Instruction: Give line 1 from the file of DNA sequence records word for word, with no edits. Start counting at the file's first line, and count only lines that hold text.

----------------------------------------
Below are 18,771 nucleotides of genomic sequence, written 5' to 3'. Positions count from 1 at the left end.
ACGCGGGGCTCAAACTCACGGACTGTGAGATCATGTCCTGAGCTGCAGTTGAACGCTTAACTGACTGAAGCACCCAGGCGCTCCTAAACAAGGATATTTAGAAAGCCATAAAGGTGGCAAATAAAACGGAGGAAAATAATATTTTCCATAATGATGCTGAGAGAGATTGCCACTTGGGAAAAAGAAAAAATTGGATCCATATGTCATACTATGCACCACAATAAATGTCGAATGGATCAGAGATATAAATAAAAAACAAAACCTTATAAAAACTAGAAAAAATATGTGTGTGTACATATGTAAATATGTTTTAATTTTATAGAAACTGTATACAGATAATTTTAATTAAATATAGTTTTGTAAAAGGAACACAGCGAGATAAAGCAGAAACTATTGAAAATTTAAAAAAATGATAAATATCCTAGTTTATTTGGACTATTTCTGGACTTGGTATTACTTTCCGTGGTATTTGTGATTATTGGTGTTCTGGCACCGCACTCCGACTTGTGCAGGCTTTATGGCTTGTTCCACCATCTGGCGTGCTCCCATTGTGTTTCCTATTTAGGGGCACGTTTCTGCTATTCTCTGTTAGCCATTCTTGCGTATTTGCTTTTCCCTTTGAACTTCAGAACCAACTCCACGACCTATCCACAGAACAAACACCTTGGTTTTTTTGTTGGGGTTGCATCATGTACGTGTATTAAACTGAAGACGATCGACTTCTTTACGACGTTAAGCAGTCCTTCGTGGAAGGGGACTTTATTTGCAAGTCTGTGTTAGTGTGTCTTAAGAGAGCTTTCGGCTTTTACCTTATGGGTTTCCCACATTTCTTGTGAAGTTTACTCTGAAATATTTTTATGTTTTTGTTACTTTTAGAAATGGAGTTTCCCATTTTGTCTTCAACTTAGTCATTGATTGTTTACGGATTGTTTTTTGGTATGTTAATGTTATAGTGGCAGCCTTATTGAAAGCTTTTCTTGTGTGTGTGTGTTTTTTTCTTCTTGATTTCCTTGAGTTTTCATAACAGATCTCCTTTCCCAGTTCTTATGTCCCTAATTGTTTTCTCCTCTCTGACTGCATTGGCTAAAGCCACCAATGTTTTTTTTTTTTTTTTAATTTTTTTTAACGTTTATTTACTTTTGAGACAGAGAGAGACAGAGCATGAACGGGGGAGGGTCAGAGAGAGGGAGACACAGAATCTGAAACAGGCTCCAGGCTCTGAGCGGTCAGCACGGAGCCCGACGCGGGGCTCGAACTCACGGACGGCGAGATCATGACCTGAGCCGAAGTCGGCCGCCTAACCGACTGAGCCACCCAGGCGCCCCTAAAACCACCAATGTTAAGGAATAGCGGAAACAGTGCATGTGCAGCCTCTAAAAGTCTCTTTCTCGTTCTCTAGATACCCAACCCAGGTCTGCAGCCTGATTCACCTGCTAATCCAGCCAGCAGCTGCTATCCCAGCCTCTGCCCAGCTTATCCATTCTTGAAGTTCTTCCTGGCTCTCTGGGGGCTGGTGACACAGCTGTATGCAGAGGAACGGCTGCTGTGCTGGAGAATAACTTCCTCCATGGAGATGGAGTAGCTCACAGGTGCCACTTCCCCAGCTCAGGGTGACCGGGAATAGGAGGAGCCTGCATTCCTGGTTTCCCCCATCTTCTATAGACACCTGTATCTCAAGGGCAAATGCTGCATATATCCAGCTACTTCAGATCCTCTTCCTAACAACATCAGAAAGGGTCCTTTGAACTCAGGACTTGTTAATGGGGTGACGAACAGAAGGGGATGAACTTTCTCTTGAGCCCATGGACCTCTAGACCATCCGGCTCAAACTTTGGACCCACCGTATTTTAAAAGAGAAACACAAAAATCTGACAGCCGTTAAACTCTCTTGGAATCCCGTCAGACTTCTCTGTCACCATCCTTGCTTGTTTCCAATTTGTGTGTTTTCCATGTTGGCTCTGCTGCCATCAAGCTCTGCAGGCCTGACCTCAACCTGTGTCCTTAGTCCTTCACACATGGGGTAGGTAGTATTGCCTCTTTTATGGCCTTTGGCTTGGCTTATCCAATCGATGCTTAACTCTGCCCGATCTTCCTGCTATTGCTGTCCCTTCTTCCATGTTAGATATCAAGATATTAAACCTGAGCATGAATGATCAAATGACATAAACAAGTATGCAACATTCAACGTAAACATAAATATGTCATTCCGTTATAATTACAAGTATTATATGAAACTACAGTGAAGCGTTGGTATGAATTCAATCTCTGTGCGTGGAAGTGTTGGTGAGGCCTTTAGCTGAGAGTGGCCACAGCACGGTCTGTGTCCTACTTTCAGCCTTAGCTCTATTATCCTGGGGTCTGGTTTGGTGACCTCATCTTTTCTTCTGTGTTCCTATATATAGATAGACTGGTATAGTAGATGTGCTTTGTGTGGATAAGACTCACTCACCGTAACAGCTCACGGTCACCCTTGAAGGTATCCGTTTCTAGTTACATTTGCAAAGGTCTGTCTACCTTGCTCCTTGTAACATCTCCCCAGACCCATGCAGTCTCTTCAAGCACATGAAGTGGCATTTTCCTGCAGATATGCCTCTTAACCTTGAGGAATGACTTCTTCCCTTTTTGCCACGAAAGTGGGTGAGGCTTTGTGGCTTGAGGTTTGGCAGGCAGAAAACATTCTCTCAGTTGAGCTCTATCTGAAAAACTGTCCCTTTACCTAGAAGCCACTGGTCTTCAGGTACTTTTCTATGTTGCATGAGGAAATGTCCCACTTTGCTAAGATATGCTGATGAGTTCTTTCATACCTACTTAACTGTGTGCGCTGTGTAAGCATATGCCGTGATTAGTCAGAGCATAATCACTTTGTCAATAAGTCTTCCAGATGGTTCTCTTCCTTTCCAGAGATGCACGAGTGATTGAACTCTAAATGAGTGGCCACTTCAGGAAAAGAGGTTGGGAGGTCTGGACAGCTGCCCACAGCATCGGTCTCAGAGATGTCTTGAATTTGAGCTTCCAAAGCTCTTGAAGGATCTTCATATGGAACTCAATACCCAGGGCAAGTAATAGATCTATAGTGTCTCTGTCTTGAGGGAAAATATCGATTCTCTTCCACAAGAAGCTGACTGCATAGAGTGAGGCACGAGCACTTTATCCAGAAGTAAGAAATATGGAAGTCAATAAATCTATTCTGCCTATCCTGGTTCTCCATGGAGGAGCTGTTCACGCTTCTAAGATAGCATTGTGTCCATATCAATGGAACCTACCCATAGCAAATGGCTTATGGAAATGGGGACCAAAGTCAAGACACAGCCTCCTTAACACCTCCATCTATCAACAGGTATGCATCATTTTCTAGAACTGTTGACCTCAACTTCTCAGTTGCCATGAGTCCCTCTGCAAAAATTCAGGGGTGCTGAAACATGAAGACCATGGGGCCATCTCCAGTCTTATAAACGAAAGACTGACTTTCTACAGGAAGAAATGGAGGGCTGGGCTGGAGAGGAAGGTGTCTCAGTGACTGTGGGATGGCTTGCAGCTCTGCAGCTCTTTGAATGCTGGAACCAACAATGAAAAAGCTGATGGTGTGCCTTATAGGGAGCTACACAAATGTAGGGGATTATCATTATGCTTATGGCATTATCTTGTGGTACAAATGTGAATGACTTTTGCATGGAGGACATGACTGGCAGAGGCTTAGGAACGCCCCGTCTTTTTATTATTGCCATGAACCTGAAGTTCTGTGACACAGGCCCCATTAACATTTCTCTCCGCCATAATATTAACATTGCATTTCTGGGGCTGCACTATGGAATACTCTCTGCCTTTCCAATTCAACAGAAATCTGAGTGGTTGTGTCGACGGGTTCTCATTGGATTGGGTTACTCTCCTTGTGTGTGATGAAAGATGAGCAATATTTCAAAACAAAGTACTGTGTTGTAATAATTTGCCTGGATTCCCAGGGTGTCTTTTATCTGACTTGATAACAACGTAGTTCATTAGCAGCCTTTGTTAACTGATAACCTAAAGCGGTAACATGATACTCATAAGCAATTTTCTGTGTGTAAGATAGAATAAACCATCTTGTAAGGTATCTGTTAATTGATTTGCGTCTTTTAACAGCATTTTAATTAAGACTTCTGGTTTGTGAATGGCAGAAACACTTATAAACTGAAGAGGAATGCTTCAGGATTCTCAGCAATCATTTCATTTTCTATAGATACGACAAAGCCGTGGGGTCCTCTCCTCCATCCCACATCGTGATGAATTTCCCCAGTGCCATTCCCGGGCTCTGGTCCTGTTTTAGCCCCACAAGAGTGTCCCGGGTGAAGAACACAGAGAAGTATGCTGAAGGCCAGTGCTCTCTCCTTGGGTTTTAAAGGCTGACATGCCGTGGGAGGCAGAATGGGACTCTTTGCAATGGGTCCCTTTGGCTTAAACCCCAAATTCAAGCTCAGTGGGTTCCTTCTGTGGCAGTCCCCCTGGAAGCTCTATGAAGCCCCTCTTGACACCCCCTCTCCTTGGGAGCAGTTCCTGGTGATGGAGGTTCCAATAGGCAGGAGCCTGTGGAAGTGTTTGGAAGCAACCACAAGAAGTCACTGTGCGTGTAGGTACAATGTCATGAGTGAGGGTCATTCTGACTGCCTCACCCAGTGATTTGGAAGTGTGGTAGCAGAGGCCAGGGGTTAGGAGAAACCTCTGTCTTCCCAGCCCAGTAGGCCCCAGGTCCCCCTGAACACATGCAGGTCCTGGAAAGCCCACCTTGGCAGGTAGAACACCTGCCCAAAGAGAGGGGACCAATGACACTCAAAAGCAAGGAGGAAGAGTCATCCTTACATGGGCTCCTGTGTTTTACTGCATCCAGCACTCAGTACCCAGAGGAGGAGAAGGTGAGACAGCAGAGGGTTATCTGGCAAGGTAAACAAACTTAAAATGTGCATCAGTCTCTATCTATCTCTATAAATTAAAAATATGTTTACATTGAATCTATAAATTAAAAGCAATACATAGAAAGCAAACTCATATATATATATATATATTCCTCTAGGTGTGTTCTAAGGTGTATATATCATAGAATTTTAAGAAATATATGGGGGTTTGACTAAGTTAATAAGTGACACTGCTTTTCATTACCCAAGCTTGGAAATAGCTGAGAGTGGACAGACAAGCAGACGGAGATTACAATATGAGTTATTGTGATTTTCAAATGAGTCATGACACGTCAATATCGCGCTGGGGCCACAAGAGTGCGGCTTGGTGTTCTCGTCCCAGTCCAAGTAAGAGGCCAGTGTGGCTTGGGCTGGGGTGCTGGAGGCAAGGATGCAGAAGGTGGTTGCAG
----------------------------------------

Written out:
Below are 18,771 nucleotides of genomic sequence, written 5' to 3'. Positions count from 1 at the left end.